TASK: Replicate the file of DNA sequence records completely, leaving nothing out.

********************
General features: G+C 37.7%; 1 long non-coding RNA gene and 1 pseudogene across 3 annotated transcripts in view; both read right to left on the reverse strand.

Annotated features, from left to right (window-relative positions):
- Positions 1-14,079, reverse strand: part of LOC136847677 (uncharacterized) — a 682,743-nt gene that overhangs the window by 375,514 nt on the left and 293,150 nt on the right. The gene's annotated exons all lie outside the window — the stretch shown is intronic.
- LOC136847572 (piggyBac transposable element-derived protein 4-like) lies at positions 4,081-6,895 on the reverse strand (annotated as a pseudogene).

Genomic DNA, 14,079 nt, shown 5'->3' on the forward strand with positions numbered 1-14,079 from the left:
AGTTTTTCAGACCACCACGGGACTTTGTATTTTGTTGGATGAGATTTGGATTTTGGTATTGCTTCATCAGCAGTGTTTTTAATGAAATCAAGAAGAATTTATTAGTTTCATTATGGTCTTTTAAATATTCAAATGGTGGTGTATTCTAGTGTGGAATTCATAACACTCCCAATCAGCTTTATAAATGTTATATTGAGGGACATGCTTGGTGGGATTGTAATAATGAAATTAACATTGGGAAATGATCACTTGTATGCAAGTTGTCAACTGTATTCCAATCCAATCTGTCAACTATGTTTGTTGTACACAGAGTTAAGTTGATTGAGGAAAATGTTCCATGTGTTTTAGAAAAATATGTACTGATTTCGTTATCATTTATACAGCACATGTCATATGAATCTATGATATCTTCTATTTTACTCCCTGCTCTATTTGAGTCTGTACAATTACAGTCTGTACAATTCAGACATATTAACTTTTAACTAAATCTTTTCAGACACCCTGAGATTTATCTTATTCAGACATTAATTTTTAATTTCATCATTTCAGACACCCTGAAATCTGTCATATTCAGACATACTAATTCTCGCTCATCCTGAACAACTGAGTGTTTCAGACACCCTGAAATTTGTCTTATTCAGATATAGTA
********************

General features: G+C 37.7%; 1 long non-coding RNA gene and 1 pseudogene across 3 annotated transcripts in view; both read right to left on the reverse strand.

Annotated features, from left to right (window-relative positions):
- Positions 1-14,079, reverse strand: part of LOC136847677 (uncharacterized) — a 682,743-nt gene that overhangs the window by 375,514 nt on the left and 293,150 nt on the right. The gene's annotated exons all lie outside the window — the stretch shown is intronic.
- LOC136847572 (piggyBac transposable element-derived protein 4-like) lies at positions 4,081-6,895 on the reverse strand (annotated as a pseudogene).

Genomic DNA, 14,079 nt, shown 5'->3' on the forward strand with positions numbered 1-14,079 from the left:
AGTTTTTCAGACCACCACGGGACTTTGTATTTTGTTGGATGAGATTTGGATTTTGGTATTGCTTCATCAGCAGTGTTTTTAATGAAATCAAGAAGAATTTATTAGTTTCATTATGGTCTTTTAAATATTCAAATGGTGGTGTATTCTAGTGTGGAATTCATAACACTCCCAATCAGCTTTATAAATGTTATATTGAGGGACATGCTTGGTGGGATTGTAATAATGAAATTAACATTGGGAAATGATCACTTGTATGCAAGTTGTCAACTGTATTCCAATCCAATCTGTCAACTATGTTTGTTGTACACAGAGTTAAGTTGATTGAGGAAAATGTTCCATGTGTTTTAGAAAAATATGTACTGATTTCGTTATCATTTATACAGCACATGTCATATGAATCTATGATATCTTCTATTTTACTCCCTGCTCTATTTGAGTCTGTACAATTACAGTCTGTACAATTCAGACATATTAACTTTTAACTAAATCTTTTCAGACACCCTGAGATTTATCTTATTCAGACATTAATTTTTAATTTCATCATTTCAGACACCCTGAAATCTGTCATATTCAGACATACTAATTCTCGCTCATCCTGAACAACTGAGTGTTTCAGACACCCTGAAATTTGTCTTATTCAGATATAGTA